MEDIA CONTACTS:
John Erickson
Regenstrief Institute
jorerick@regenstrief.org
(317) 274-9062
Cindy Fox Aisen
Regenstrief Institute
caisen@regenstrief.org
(317) 843-2275
Dr. Greg Sachs consulting with a patient

INDIANAPOLIS – Individuals with dementia often experience burdensome symptoms such as agitation, aggression, anxiety and pain, but have difficulty with comprehension and communication, making it challenging for healthcare providers to provide appropriate treatment.

With the goals of improving care for symptom management and other burdens of dementia as well as empowering their family caregivers, researchers from the Regenstrief Institute and Indiana University Center for Aging Research are integrating state of the art dementia care with palliative care through an innovative supportive care model they have named IN-PEACE. The initiative is funded by a new $3.5 million grant from the National Institute on Aging.

“Dementia has become one of the leading causes of death in the U.S., overtaking many of the chronic conditions that people typically think of as leading causes of death,” said Regenstrief Institute and IU Center for Aging Research investigator Greg Sachs, M.D., who designed and leads IN-PEACE. “We believe IN-PEACE will reshape how care is provided to people with dementia and their families, especially in the later stages of the illness.”

IN-PEACE is the first randomized controlled trial that simultaneously targets patient symptoms, caregiver mood and distress as well as the reduction of burdensome and potentially unnecessary treatments for community dwellers with dementia. IN-PEACE provides support by nurses and social workers for both decisionmaking and transitions in care.

“Neuropsychiatric symptoms like agitation, aggression, anxiety, and repetitive behaviors are too often treated with medications which produce greater adverse effects than benefits for individuals with dementia,” said Dr. Sachs. “We have designed IN-PEACE to focus on these neuropsychiatric symptoms, as well as to recognize and sort out if someone is having pain and to treat these burdens of dementia earlier and more effectively.”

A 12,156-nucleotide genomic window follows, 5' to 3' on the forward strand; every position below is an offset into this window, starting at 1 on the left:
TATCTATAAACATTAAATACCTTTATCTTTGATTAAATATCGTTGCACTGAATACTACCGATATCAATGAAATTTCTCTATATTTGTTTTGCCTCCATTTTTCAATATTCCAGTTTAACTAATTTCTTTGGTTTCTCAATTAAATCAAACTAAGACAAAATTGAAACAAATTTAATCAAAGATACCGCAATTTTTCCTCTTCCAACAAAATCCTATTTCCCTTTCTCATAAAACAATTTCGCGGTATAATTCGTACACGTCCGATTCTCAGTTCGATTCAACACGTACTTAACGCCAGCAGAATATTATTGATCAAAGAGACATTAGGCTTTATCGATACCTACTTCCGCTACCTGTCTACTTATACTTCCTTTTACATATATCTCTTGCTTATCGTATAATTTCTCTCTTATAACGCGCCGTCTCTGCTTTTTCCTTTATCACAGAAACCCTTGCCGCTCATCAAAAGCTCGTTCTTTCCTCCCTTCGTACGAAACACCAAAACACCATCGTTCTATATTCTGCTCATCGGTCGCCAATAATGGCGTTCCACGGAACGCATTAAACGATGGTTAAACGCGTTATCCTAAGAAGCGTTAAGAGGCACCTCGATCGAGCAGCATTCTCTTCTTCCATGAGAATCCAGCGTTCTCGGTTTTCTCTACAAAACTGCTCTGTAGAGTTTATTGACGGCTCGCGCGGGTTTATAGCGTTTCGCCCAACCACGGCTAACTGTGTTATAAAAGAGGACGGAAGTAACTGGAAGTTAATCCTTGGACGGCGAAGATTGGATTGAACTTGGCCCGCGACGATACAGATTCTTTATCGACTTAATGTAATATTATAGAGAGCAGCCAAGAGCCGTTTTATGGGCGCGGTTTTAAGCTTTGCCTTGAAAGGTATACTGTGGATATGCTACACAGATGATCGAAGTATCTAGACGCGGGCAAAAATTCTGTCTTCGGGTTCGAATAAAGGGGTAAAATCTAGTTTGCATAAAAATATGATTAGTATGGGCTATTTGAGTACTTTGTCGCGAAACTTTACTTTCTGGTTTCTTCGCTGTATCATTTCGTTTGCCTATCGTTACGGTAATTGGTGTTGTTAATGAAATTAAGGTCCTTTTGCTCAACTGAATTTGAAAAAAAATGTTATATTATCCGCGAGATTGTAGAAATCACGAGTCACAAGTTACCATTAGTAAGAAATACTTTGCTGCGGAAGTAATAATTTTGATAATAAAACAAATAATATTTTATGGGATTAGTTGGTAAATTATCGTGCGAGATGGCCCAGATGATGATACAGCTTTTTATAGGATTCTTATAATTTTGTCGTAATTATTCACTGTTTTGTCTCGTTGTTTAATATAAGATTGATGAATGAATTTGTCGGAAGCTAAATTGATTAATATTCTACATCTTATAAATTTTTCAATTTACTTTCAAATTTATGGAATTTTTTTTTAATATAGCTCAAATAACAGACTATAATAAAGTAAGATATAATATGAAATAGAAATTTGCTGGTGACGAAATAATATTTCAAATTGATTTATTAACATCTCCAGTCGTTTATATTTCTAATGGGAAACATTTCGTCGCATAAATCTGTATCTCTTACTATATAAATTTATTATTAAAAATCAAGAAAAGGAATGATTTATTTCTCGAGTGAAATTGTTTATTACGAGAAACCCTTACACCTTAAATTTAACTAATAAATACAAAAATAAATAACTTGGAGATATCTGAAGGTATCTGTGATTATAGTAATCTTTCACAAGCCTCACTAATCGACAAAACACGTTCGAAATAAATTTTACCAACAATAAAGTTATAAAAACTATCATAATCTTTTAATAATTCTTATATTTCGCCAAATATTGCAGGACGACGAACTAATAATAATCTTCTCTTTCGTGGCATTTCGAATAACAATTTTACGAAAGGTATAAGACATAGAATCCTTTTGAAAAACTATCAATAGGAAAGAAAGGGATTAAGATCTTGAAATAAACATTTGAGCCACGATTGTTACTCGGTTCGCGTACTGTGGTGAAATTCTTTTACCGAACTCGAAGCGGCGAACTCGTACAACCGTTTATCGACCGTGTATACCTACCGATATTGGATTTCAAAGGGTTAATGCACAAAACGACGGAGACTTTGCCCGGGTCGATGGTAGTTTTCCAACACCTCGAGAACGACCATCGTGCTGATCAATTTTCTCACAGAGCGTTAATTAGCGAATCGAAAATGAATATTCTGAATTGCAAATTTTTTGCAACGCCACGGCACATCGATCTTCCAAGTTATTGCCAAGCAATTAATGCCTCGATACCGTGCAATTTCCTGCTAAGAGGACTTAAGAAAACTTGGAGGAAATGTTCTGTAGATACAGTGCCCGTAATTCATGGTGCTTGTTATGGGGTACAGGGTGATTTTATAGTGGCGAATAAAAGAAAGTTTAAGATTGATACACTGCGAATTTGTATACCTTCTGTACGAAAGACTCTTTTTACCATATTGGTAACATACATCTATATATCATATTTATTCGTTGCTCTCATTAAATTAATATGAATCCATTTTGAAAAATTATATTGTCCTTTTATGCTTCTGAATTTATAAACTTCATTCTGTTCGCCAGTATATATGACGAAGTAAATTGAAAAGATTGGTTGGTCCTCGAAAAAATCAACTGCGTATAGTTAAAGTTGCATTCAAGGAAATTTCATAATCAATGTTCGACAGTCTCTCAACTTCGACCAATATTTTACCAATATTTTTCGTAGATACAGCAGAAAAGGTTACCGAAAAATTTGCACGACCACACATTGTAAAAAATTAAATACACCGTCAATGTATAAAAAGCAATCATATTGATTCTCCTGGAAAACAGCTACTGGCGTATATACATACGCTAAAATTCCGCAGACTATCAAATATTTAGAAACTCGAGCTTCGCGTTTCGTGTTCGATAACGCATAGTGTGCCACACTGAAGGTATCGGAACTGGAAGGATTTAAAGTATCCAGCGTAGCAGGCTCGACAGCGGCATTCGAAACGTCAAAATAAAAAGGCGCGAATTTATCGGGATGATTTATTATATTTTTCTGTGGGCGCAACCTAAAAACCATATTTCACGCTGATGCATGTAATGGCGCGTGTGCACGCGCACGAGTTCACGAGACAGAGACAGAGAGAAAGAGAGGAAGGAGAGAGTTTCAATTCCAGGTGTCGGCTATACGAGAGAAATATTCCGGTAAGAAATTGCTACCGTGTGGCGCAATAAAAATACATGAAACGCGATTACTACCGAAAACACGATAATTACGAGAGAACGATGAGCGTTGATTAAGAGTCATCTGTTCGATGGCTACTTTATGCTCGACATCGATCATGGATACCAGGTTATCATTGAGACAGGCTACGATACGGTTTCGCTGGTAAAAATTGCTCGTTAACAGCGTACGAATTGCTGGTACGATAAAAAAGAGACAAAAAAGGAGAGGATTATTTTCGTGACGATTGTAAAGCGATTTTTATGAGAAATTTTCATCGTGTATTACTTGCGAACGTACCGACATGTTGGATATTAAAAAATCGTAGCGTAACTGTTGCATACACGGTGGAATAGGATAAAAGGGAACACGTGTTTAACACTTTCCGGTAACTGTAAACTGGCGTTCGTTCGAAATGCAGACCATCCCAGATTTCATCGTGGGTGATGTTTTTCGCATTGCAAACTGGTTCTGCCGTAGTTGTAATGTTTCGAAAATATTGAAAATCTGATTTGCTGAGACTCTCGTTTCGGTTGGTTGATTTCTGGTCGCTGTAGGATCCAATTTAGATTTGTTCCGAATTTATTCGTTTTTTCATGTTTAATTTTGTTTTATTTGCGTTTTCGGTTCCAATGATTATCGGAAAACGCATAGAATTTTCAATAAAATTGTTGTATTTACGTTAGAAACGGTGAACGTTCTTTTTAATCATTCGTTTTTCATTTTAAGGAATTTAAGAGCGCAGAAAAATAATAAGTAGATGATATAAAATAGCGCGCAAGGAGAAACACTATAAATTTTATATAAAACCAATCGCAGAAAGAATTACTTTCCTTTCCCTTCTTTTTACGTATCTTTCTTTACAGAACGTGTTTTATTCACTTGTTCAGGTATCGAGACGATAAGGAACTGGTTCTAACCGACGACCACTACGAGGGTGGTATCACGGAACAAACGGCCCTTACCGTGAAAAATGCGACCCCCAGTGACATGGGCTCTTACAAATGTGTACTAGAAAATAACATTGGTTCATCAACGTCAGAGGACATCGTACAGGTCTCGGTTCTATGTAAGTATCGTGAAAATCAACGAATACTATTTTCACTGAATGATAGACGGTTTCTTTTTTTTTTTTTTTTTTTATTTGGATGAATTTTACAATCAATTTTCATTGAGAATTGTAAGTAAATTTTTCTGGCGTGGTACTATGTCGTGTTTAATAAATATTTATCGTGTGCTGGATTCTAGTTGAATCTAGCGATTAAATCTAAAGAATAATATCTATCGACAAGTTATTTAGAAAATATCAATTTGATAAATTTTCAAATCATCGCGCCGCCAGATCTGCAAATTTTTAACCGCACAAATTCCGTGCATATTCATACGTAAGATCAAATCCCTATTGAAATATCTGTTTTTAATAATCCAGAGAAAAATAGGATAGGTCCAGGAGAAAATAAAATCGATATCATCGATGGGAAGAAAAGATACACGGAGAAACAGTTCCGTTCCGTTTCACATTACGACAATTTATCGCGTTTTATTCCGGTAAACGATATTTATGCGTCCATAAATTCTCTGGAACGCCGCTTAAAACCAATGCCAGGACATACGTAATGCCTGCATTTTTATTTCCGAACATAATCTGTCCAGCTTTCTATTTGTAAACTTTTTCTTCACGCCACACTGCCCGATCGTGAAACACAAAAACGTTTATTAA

“As we treat discomfort and other significant hardships in the individual with dementia, we are working with family caregivers to lower their stress and hopefully see less depression in these spouses, daughters, daughters-in-law and others who are bearing such a tremendous burden.” Dr. Sachs, an internationally respected leader in geriatrics and palliative care, directs IU School of Medicine’s Division of General Internal Medicine and Geriatrics.

IN-PEACE is an acronym for Indiana Palliative Excellence in Alzheimer’s Care Efforts. Palliative care, which focuses on providing relief from the symptoms and stress of a serious illness by understanding and meeting a patient’s preferences and goals, can be extended to patients with any serious illness. Palliative care, though frequently provided to cancer patients, is far less often offered to patients with dementia to help them and their families navigate the course of this severe, and often lengthy, illness.

IN-PEACE will enroll 200 patients from throughout central Indiana with Alzheimer’s disease and other dementias including cognitive impairment from Parkinson’s disease and stroke in addition to their 200 caregivers. Each patient-caregiver pair will be randomized to usual or enhanced care. Outcomes of the two groups will be compared.

Usual care will consist of the primary care and any specialty care that the dementia patient and family member is already receiving in their community. Enhanced care recipients will receive usual care plus an additional layer of support spearheaded by a nurse or social worker who will maintain regular in-person and phone contact with the patient and caregiver, conduct routine assessments of anxiety, pain and other symptoms and intervene rapidly rather than waiting for the individual to come to his or her physician’s office or to go to a hospital emergency department.

Although the onset of cognitive impairment can occur at any age, risk for dementia increases with age. The U.S. is getting older, and the Census Bureau reports that in 2015, nearly 15 percent of the U.S. population was 65 or older.

In addition to Greg Sachs, MD, IN-PEACE co-investigators include Alexia Torke, M.D., and Kurt Kroenke, M.D., both of the Regenstrief Institute and IU School of Medicine; Mary Guerriero Austrom, Ph.D. of the Indiana Alzheimer Disease Center and IU School of Medicine; Sujuan Gao, Ph.D. of IU School of Medicine and Susan Hickman, Ph.D. of IU School of Nursing, Dr. Sachs describes them as an all-star team with expertise in palliative care symptom management, family caregiving and biostatistics.

IN-PEACE will enroll its first patients and caregivers in January 2019. Study participants will be referred to IN-PEACE by the Central Indiana physicians the patient routinely sees.

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